Related to: 'Revolt in 2100'

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Gateway

Starship Troopers

Robert A. Heinlein
Authors:
Robert A. Heinlein
Gateway

The Man Who Sold the Moon

Robert A. Heinlein
Authors:
Robert A. Heinlein
Gateway

The Green Hills of Earth

Robert A. Heinlein
Authors:
Robert A. Heinlein
Gateway

Methuselah's Children

Robert A. Heinlein
Authors:
Robert A. Heinlein

After the fall of the American Ayatollahs as foretold in Stranger in a Strange Land and chronicled in Revolt in 2100, the United States of America at last fulfills the promise inherent in its first Revolution: for the first time in human history there is a nation with Liberty and Justice for All.No one may seize or harm the person or property of another, or invade his privacy, or force him to do his bidding. Americans are fiercely proud of their re-won liberties and the blood it cost them: nothing could make them forswear those truths they hold self-evident. Nothing except the promise of immortality...

Gateway

Orphans of the Sky

Robert A. Heinlein
Authors:
Robert A. Heinlein

Hugh had been taught that, according to the ancient sacred writings, the Ship was on a voyage to faraway Centaurus. But he also understood this was actually allegory for a voyage to spiritual perfection. Indeed, how could the Ship move, since its miles and miles of metal corridors were all there was of creation? Science knew that the Ship was all the Universe, and as long as the sacred Convertor was fed, the lights would continue to glow and the air would flow, and the Creator's Plan would be fulfilled.Of course, there were the muties, grotesquely deformed parodies of humans, who lurked in the upper reaches of the Ship where gravity was weaker. Were they evil incarnate, or merely a divine check on the population, keeping humanity from expanding past the capacity of the Ship to support?Then Hugh was captured by the muties and met their leader (or leaders), Joe-Jim, with two heads on one body. And he learned the true nature of the Ship and its mission between the stars. But could he make his people believe him before it was to late? Could he make them believe that he must be allowed to fly the ship?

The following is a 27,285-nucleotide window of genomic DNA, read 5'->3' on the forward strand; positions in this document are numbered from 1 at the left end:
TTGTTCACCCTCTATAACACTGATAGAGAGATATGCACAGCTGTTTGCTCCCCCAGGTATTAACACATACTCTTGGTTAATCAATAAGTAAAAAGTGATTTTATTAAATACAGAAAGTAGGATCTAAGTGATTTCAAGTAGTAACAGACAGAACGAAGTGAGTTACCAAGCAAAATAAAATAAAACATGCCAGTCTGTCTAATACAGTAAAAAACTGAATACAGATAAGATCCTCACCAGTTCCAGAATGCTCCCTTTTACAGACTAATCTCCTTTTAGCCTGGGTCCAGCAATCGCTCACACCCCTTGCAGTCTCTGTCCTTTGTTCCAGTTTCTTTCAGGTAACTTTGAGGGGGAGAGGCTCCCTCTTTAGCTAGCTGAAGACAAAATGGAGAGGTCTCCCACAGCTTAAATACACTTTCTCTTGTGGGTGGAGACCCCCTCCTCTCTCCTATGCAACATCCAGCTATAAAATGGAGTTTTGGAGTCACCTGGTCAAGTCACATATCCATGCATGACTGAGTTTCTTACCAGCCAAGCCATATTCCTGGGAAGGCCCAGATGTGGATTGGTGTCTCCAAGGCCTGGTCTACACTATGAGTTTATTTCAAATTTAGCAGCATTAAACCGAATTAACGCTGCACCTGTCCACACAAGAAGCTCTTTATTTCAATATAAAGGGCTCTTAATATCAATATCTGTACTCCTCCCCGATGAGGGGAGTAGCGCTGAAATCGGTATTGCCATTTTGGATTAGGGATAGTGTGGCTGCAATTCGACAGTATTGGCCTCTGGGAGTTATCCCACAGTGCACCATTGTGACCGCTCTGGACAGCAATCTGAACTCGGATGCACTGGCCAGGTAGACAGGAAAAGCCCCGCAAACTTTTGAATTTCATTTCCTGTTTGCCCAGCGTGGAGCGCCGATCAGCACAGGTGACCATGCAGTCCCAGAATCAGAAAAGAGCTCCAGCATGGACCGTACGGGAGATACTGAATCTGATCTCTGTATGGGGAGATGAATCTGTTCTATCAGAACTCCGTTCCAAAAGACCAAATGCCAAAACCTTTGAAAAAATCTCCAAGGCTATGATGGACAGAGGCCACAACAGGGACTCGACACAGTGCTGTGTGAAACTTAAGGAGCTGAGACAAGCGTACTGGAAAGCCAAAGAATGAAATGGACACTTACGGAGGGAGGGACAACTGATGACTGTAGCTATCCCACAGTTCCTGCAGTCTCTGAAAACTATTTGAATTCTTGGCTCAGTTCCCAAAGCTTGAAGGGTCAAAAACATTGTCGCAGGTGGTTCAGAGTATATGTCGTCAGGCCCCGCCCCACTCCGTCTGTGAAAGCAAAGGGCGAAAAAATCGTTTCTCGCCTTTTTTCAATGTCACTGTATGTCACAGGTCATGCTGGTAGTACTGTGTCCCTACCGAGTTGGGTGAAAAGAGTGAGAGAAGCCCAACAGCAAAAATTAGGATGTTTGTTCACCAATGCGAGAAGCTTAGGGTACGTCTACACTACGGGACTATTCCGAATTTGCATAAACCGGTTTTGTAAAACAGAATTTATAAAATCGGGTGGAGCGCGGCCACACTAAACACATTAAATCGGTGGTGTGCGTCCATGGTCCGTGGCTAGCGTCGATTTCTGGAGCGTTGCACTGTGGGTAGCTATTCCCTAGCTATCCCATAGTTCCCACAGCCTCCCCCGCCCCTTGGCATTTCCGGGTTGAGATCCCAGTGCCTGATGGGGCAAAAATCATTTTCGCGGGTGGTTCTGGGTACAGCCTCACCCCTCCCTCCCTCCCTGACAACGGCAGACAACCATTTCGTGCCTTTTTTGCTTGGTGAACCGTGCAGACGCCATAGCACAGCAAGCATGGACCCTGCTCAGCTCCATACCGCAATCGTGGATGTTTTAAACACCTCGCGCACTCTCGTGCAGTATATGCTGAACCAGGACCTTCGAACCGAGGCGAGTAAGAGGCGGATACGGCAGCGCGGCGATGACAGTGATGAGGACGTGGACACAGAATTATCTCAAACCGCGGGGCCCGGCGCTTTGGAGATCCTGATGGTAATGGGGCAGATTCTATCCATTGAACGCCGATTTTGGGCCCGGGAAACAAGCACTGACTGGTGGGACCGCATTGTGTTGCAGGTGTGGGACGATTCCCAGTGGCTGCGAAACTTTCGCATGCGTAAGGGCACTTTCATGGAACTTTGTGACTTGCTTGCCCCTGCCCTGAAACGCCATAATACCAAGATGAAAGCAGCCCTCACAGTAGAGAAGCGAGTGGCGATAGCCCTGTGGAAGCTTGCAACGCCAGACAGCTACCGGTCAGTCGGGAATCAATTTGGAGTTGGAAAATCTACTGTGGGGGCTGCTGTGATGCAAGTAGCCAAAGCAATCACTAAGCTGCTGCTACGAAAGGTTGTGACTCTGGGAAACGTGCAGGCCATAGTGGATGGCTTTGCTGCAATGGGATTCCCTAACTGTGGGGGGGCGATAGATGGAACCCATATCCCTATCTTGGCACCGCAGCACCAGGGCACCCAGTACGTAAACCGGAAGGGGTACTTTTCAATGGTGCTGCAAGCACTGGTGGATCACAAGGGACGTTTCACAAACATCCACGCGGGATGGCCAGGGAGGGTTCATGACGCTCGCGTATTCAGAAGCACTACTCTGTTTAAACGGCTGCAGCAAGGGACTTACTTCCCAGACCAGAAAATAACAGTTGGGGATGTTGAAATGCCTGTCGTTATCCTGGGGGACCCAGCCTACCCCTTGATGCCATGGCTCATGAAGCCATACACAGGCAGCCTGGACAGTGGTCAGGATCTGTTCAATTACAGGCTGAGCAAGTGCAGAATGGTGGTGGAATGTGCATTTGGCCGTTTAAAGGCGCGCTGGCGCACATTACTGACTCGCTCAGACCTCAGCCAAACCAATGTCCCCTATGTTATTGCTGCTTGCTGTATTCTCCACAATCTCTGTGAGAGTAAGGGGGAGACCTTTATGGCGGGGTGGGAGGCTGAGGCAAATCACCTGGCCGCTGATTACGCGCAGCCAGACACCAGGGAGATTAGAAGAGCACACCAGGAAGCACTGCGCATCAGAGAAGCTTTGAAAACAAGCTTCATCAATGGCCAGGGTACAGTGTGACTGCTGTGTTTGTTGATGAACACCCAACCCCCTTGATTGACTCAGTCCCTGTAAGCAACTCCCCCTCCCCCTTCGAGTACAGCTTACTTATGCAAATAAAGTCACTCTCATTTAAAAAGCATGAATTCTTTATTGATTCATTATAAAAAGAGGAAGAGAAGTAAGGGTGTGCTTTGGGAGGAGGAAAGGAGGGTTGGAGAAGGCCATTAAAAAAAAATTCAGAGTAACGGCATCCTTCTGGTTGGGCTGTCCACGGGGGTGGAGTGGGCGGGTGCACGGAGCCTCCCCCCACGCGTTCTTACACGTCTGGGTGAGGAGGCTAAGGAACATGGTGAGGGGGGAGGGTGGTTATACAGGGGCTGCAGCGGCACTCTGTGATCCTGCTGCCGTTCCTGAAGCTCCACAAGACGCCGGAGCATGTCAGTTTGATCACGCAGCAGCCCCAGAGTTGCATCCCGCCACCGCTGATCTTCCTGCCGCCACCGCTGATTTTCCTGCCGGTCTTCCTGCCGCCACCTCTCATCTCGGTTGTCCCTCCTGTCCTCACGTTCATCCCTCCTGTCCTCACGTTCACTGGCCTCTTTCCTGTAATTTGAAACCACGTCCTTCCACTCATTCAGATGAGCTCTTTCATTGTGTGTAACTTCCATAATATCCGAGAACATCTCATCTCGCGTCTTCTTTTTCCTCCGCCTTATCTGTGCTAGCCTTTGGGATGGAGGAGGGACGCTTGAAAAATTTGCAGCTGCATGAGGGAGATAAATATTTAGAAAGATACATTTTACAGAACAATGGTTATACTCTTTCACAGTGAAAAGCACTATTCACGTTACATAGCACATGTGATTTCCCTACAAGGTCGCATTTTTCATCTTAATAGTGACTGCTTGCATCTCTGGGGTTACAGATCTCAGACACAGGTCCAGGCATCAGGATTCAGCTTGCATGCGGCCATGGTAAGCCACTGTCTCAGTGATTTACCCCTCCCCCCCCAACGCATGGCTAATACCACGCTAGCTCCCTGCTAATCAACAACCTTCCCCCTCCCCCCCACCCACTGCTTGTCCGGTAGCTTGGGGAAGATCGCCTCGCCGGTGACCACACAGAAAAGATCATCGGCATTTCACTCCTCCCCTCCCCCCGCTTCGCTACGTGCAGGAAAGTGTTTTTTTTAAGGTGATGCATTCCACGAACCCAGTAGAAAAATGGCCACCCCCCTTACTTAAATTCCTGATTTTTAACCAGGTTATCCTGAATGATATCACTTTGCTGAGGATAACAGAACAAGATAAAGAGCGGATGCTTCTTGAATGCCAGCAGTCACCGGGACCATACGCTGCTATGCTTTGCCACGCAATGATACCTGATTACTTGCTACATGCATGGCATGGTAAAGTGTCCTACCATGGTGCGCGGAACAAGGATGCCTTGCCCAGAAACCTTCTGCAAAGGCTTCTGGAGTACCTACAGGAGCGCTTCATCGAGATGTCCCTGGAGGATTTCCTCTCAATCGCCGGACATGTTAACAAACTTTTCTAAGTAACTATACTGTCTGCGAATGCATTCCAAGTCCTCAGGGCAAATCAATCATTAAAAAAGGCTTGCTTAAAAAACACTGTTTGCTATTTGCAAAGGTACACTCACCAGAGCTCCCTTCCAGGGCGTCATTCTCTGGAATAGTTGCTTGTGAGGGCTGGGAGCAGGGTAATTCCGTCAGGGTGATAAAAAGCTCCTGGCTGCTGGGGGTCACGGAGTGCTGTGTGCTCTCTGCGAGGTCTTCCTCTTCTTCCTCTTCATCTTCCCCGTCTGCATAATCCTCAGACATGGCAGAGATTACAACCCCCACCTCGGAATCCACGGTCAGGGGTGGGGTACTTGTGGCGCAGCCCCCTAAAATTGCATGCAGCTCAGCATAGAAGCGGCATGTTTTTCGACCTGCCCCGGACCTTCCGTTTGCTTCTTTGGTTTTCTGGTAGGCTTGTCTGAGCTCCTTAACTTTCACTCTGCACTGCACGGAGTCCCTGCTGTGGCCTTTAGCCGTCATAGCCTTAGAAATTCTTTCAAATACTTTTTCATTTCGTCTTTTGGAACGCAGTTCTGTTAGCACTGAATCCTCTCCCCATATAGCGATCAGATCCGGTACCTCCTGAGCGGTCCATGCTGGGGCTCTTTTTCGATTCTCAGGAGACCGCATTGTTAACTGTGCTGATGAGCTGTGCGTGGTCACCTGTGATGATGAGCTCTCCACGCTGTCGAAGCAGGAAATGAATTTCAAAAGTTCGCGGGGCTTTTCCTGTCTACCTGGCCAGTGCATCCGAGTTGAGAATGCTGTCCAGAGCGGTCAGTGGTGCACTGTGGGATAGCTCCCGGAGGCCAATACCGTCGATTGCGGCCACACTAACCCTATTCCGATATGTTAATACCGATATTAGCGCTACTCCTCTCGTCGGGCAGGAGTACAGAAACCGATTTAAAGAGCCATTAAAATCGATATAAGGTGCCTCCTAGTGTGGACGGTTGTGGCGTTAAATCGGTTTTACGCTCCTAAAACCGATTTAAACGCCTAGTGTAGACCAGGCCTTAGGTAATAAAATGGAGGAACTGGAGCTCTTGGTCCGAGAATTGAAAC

Gateway

The Past Through Tomorrow

Robert A. Heinlein
Authors:
Robert A. Heinlein

From the vaults of the SF Gateway, the most comprehensive digital library of classic SFF titles ever assembled, comes an ideal introduction to the extraordinary work of the grandmaster of SF, Robert A. Heinlein.This one-volume omnibus of Heinlein's famous 'Future History' timeline, contains all of the stories, novellas and novels that make up one of the richest coherent narratives in all of science fiction literature. The collections and novels comprising THE PAST THROUGH TOMORROW are THE MAN WHO SOLD THE MOON, THE GREEN HILLS OF EARTH, REVOLT IN 2100, METHUSELAH'S CHILDREN and ORPHANS OF THE SKY.

Gateway

The Door into Summer

Robert A. Heinlein
Authors:
Robert A. Heinlein
Gateway

Double Star

Robert A. Heinlein
Authors:
Robert A. Heinlein
Gateway

The Moon is a Harsh Mistress

Robert A. Heinlein
Authors:
Robert A. Heinlein